Luckily the days of hard boots are largely behind us, and we can all actually choose how stiff we’d like ours to be. Soft, malleable boots tend to be comfier, and suit riders that like to play around on the mountain. They’re also pretty good for first-timers. Stiffer boots, meanwhile, are way more supportive and so can handle high speeds better. Once again we’ve normalised the brands’ various stiffness scales as accurately as possible in order to give you an idea of what the boots in this guide will offer. The scale goes from 1 (softest) up to 10 (stiffest).
There are a lot of bells and whistles on modern snowboard boots, so we’ll focus on the essentials. When it comes to liners you might want ones decked out with heat retention, anti-stink technology, or a heel harness for an extra-secure fit. Some boots like the Deeluxe Yusaku even give you a choice of different liners to suit your style. Which lacing system you go for is hugely important (in fact, this could easily be filed under ‘Fit’ too): speed systems, Boa wires and classic fat laces all have their benefits, so check them out and see what works for you. Cushioning is getting pretty space-age – will you be doing the kind of riding that makes it worth shelling out for better shock-absorption? Finally, if you’re likely to do a lot of walking in your boots then make sure you get a boot with a durable sole.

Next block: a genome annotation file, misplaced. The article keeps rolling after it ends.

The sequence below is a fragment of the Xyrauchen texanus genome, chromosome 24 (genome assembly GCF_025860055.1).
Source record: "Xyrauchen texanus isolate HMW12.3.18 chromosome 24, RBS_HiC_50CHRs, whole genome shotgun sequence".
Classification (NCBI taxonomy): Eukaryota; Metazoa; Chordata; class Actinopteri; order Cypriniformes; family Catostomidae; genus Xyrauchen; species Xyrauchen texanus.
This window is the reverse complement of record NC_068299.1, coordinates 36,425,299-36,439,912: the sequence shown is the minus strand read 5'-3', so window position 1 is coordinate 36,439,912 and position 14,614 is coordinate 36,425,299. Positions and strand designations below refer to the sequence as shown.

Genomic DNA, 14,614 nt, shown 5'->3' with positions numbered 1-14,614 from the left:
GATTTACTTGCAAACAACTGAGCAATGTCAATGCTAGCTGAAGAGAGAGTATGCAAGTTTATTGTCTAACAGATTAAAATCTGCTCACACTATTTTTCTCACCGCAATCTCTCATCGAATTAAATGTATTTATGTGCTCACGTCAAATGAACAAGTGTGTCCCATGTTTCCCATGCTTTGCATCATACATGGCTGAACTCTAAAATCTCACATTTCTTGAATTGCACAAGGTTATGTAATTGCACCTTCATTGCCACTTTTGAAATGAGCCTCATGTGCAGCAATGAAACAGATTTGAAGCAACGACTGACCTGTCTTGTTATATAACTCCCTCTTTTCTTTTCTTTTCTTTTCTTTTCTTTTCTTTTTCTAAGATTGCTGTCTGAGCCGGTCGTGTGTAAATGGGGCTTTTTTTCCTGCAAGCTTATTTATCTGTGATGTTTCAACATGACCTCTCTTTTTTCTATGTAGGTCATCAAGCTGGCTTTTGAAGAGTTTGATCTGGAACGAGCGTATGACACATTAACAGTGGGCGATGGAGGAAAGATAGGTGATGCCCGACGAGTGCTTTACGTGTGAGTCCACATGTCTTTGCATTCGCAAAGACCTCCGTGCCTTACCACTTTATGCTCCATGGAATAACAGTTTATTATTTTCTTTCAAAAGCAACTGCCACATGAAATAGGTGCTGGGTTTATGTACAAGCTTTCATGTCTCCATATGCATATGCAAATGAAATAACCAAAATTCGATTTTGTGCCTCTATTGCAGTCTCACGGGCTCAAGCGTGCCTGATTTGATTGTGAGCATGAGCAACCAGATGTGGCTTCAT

adidas Energy Boost 2014-2015 £350
Promising 'a revolution in cushioning' - the adidas Energy Boost are all about new sole tech. Recycling the energy you put in when you're really pushing hard - and dropping off for a more mellow feel when you're cruising about. Merino lined for comfort - there's a whole lot going on in here.
Burton Highline Boa 2014-2015 £185
Built for intermediate riders, with a high speed boa lacing system - Burton's Highline Boa are designed to get you going from the first day of the season. Minimal break in time, undersole warming and increased cushioning 'Dynolite' sole - they're pretty playful and soft too for good times all season long.